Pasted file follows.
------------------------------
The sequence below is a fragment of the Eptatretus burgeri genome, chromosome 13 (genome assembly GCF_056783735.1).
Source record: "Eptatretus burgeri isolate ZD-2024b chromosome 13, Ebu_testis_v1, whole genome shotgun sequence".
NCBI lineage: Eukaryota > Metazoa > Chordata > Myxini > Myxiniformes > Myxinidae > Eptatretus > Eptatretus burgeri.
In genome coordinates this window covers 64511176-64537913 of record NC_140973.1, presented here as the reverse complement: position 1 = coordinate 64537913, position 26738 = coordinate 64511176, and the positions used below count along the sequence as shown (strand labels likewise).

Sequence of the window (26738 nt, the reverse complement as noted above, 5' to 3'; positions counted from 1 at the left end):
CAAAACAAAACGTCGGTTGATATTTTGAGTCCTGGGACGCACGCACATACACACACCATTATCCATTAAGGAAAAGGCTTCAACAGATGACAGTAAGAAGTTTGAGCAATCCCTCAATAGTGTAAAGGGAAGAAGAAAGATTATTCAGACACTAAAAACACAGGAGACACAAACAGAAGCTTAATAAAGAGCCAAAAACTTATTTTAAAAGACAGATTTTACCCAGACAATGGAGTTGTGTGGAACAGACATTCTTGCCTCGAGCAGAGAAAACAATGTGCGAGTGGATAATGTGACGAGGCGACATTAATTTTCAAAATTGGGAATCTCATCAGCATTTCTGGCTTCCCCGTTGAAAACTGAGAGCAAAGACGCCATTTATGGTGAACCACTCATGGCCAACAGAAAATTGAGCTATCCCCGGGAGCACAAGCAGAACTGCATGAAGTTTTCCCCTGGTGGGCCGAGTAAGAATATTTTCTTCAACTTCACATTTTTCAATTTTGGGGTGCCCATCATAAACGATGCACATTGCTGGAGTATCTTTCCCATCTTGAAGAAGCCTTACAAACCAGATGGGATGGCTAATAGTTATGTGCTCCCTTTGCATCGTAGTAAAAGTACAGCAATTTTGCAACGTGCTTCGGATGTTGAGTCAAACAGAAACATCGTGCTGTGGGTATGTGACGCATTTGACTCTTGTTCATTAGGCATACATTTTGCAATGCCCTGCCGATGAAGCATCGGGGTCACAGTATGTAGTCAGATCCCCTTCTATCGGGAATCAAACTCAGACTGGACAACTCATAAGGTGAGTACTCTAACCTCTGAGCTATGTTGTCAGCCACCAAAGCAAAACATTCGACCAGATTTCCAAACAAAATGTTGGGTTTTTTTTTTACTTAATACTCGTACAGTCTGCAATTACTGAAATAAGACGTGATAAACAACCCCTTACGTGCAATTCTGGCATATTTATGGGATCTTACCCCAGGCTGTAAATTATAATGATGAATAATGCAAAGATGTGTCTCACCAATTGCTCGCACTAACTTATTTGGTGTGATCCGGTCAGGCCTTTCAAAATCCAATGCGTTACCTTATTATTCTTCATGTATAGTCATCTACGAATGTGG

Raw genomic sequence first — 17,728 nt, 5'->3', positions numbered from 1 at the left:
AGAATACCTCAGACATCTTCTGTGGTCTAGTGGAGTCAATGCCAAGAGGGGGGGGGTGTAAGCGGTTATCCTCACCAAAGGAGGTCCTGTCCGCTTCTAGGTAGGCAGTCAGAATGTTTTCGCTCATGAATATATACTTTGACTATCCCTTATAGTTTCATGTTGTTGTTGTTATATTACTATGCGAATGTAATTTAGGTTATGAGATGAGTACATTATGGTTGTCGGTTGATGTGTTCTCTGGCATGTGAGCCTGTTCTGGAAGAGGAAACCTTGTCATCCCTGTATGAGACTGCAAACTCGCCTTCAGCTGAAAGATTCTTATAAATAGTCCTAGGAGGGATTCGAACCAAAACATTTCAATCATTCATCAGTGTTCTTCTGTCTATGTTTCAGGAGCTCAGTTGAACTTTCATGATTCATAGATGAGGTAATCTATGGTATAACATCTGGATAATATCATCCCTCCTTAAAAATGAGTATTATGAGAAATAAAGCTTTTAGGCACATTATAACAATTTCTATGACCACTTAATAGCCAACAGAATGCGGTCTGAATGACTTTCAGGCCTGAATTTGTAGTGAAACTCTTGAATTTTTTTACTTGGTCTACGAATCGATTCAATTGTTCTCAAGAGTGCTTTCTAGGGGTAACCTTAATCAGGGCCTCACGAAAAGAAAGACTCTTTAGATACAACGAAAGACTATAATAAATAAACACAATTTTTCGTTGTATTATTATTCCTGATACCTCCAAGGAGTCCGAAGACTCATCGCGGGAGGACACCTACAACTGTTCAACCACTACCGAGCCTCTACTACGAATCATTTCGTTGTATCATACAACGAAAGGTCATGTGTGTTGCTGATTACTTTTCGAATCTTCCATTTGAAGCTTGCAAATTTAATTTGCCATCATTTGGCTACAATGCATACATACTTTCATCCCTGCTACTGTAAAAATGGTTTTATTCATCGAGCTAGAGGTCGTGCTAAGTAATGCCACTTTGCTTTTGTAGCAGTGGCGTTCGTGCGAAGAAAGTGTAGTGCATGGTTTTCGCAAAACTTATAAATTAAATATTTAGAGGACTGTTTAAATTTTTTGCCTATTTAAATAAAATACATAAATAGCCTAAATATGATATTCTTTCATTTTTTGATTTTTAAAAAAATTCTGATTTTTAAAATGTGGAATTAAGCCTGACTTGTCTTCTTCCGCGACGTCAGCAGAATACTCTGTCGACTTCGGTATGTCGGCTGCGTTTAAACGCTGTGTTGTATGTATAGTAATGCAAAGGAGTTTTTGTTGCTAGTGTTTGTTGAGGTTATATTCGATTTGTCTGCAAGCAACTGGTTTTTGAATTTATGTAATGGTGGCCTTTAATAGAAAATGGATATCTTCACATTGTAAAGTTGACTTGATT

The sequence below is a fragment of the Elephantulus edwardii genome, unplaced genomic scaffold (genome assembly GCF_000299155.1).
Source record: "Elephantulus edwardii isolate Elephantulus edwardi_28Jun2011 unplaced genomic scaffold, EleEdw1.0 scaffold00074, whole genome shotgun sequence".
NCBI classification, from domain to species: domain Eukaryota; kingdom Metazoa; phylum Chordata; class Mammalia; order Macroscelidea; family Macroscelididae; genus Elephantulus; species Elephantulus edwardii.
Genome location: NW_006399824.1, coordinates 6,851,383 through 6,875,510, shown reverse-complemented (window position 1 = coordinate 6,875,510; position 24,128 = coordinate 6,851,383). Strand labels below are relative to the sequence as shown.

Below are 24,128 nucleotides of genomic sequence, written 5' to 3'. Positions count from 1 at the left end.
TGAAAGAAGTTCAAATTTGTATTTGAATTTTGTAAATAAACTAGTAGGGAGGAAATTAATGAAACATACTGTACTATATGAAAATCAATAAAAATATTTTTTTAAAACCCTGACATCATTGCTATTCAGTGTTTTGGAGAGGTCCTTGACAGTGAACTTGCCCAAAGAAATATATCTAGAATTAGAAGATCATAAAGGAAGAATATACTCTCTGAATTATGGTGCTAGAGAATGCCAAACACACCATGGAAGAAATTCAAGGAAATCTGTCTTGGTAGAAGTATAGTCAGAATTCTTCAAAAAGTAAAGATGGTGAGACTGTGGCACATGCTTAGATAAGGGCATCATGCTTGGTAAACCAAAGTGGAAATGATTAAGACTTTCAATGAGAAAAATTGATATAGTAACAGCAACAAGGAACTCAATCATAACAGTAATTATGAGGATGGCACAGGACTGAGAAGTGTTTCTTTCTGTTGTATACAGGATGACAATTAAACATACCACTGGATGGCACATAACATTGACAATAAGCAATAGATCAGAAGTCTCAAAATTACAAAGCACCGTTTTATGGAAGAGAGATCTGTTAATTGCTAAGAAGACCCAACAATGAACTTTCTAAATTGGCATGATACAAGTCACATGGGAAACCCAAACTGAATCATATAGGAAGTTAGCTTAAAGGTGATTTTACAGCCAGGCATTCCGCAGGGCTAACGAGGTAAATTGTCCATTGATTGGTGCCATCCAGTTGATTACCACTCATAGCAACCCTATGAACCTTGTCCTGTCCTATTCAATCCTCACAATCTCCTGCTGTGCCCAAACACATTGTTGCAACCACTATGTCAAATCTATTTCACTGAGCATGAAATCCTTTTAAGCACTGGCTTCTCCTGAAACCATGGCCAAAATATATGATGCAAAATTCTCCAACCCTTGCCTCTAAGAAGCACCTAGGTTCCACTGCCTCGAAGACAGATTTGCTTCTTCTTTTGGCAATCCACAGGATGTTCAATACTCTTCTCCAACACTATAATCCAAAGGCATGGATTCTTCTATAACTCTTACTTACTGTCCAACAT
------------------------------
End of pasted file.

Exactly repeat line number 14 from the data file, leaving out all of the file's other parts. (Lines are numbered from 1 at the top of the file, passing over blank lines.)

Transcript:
TGAAAGAAGTTCAAATTTGTATTTGAATTTTGTAAATAAACTAGTAGGGAGGAAATTAATGAAACATACTGTACTATATGAAAATCAATAAAAATATTTTTTTAAAACCCTGACATCATTGCTATTCAGTGTTTTGGAGAGGTCCTTGACAGTGAACTTGCCCAAAGAAATATATCTAGAATTAGAAGATCATAAAGGAAGAATATACTCTCTGAATTATGGTGCTAGAGAATGCCAAACACACCATGGAAGAAATTCAAGGAAATCTGTCTTGGTAGAAGTATAGTCAGAATTCTTCAAAAAGTAAAGATGGTGAGACTGTGGCACATGCTTAGATAAGGGCATCATGCTTGGTAAACCAAAGTGGAAATGATTAAGACTTTCAATGAGAAAAATTGATATAGTAACAGCAACAAGGAACTCAATCATAACAGTAATTATGAGGATGGCACAGGACTGAGAAGTGTTTCTTTCTGTTGTATACAGGATGACAATTAAACATACCACTGGATGGCACATAACATTGACAATAAGCAATAGATCAGAAGTCTCAAAATTACAAAGCACCGTTTTATGGAAGAGAGATCTGTTAATTGCTAAGAAGACCCAACAATGAACTTTCTAAATTGGCATGATACAAGTCACATGGGAAACCCAAACTGAATCATATAGGAAGTTAGCTTAAAGGTGATTTTACAGCCAGGCATTCCGCAGGGCTAACGAGGTAAATTGTCCATTGATTGGTGCCATCCAGTTGATTACCACTCATAGCAACCCTATGAACCTTGTCCTGTCCTATTCAATCCTCACAATCTCCTGCTGTGCCCAAACACATTGTTGCAACCACTATGTCAAATCTATTTCACTGAGCATGAAATCCTTTTAAGCACTGGCTTCTCCTGAAACCATGGCCAAAATATATGATGCAAAATTCTCCAACCCTTGCCTCTAAGAAGCACCTAGGTTCCACTGCCTCGAAGACAGATTTGCTTCTTCTTTTGGCAATCCACAGGATGTTCAATACTCTTCTCCAACACTATAATCCAAAGGCATGGATTCTTCTATAACTCTTACTTACTGTCCAACAT